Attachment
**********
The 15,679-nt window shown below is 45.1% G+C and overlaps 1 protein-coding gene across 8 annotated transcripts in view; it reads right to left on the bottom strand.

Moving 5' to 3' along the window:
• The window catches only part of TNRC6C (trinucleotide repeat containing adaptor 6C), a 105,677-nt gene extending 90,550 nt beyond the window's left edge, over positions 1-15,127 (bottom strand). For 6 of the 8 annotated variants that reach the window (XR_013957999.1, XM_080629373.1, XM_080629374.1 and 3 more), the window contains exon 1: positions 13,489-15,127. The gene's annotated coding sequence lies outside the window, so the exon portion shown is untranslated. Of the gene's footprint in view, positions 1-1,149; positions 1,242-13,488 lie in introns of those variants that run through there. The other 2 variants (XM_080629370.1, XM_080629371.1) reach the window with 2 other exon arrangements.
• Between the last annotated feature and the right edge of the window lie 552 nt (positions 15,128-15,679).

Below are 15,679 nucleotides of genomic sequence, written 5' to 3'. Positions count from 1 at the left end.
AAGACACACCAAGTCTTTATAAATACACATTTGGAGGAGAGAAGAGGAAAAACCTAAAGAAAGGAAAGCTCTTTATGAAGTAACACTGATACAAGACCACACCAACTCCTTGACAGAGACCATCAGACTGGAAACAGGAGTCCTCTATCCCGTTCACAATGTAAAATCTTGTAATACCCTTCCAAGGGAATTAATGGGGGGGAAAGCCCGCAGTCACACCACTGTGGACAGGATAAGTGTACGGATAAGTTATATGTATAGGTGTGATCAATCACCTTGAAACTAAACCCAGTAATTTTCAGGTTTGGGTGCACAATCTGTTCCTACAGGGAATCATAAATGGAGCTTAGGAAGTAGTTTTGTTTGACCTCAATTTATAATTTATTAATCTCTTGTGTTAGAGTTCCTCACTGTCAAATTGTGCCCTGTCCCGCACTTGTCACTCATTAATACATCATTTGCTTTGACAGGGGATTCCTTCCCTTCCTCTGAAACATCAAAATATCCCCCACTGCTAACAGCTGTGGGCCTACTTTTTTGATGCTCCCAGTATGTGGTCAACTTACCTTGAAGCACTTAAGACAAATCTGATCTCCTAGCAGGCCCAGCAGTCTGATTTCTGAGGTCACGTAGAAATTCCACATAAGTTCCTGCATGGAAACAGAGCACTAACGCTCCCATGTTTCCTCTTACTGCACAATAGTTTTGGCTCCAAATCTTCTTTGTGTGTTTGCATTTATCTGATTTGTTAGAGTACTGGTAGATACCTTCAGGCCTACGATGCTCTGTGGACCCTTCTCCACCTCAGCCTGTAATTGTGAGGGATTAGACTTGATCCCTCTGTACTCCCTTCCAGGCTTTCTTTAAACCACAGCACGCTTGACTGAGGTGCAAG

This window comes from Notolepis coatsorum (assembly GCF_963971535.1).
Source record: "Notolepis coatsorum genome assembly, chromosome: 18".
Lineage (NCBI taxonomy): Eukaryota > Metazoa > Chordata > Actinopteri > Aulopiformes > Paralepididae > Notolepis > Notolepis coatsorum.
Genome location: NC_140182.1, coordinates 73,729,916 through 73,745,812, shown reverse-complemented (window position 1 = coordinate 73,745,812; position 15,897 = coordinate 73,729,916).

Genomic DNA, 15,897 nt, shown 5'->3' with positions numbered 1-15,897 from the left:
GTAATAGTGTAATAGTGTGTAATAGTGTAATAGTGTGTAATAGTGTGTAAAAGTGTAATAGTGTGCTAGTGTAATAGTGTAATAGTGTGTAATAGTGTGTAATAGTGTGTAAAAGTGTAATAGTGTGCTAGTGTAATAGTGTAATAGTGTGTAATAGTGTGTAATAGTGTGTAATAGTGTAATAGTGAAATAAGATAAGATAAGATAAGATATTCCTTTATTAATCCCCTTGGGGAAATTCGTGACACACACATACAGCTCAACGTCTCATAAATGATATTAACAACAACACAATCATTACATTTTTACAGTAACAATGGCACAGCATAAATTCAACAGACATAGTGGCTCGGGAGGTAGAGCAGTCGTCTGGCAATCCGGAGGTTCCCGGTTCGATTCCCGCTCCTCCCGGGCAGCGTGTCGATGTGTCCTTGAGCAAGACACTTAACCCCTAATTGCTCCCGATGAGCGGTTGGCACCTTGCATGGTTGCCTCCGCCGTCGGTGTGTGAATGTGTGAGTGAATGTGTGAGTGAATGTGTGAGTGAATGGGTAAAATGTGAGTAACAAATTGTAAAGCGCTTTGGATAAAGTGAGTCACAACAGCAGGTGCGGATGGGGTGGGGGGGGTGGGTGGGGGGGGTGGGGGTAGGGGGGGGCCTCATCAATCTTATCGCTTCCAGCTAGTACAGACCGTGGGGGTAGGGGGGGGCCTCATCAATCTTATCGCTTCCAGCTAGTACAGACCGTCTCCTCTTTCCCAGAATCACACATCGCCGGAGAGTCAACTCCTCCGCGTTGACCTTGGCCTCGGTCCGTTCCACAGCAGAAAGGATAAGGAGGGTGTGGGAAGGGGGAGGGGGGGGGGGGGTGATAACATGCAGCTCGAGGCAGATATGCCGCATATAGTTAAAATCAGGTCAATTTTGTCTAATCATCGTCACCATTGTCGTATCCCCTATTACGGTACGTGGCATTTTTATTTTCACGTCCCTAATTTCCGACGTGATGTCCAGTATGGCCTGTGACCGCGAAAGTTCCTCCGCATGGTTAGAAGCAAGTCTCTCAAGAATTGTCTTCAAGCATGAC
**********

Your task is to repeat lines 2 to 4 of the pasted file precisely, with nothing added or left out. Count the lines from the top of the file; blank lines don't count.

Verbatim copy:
Moving 5' to 3' along the window:
• The window catches only part of TNRC6C (trinucleotide repeat containing adaptor 6C), a 105,677-nt gene extending 90,550 nt beyond the window's left edge, over positions 1-15,127 (bottom strand). For 6 of the 8 annotated variants that reach the window (XR_013957999.1, XM_080629373.1, XM_080629374.1 and 3 more), the window contains exon 1: positions 13,489-15,127. The gene's annotated coding sequence lies outside the window, so the exon portion shown is untranslated. Of the gene's footprint in view, positions 1-1,149; positions 1,242-13,488 lie in introns of those variants that run through there. The other 2 variants (XM_080629370.1, XM_080629371.1) reach the window with 2 other exon arrangements.
• Between the last annotated feature and the right edge of the window lie 552 nt (positions 15,128-15,679).